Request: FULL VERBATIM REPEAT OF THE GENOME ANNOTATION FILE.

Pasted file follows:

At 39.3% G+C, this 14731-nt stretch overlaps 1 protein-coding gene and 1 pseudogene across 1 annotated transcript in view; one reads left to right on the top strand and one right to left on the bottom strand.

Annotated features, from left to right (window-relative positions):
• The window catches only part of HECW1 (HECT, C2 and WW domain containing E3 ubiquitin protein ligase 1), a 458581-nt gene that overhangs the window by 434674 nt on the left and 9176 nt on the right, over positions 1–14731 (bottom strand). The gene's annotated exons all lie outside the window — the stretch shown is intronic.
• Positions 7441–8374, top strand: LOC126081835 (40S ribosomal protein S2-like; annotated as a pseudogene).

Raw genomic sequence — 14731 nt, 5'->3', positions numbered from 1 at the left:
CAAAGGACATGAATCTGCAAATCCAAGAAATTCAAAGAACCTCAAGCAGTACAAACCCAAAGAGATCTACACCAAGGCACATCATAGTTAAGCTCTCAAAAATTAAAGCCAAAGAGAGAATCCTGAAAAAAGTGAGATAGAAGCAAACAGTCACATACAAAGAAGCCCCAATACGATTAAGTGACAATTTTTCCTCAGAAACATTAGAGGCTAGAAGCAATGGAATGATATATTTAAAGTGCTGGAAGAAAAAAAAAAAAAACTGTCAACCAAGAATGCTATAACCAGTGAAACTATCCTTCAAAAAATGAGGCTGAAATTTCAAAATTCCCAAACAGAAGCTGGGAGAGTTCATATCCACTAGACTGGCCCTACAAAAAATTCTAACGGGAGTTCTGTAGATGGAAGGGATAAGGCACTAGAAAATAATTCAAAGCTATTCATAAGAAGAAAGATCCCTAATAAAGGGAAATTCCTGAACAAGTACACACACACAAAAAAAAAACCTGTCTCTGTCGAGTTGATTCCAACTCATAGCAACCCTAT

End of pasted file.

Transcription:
At 39.3% G+C, this 14731-nt stretch overlaps 1 protein-coding gene and 1 pseudogene across 1 annotated transcript in view; one reads left to right on the top strand and one right to left on the bottom strand.

Annotated features, from left to right (window-relative positions):
• The window catches only part of HECW1 (HECT, C2 and WW domain containing E3 ubiquitin protein ligase 1), a 458581-nt gene that overhangs the window by 434674 nt on the left and 9176 nt on the right, over positions 1–14731 (bottom strand). The gene's annotated exons all lie outside the window — the stretch shown is intronic.
• Positions 7441–8374, top strand: LOC126081835 (40S ribosomal protein S2-like; annotated as a pseudogene).

Raw genomic sequence — 14731 nt, 5'->3', positions numbered from 1 at the left:
CAAAGGACATGAATCTGCAAATCCAAGAAATTCAAAGAACCTCAAGCAGTACAAACCCAAAGAGATCTACACCAAGGCACATCATAGTTAAGCTCTCAAAAATTAAAGCCAAAGAGAGAATCCTGAAAAAAGTGAGATAGAAGCAAACAGTCACATACAAAGAAGCCCCAATACGATTAAGTGACAATTTTTCCTCAGAAACATTAGAGGCTAGAAGCAATGGAATGATATATTTAAAGTGCTGGAAGAAAAAAAAAAAAAACTGTCAACCAAGAATGCTATAACCAGTGAAACTATCCTTCAAAAAATGAGGCTGAAATTTCAAAATTCCCAAACAGAAGCTGGGAGAGTTCATATCCACTAGACTGGCCCTACAAAAAATTCTAACGGGAGTTCTGTAGATGGAAGGGATAAGGCACTAGAAAATAATTCAAAGCTATTCATAAGAAGAAAGATCCCTAATAAAGGGAAATTCCTGAACAAGTACACACACACAAAAAAAAAACCTGTCTCTGTCGAGTTGATTCCAACTCATAGCAACCCTAT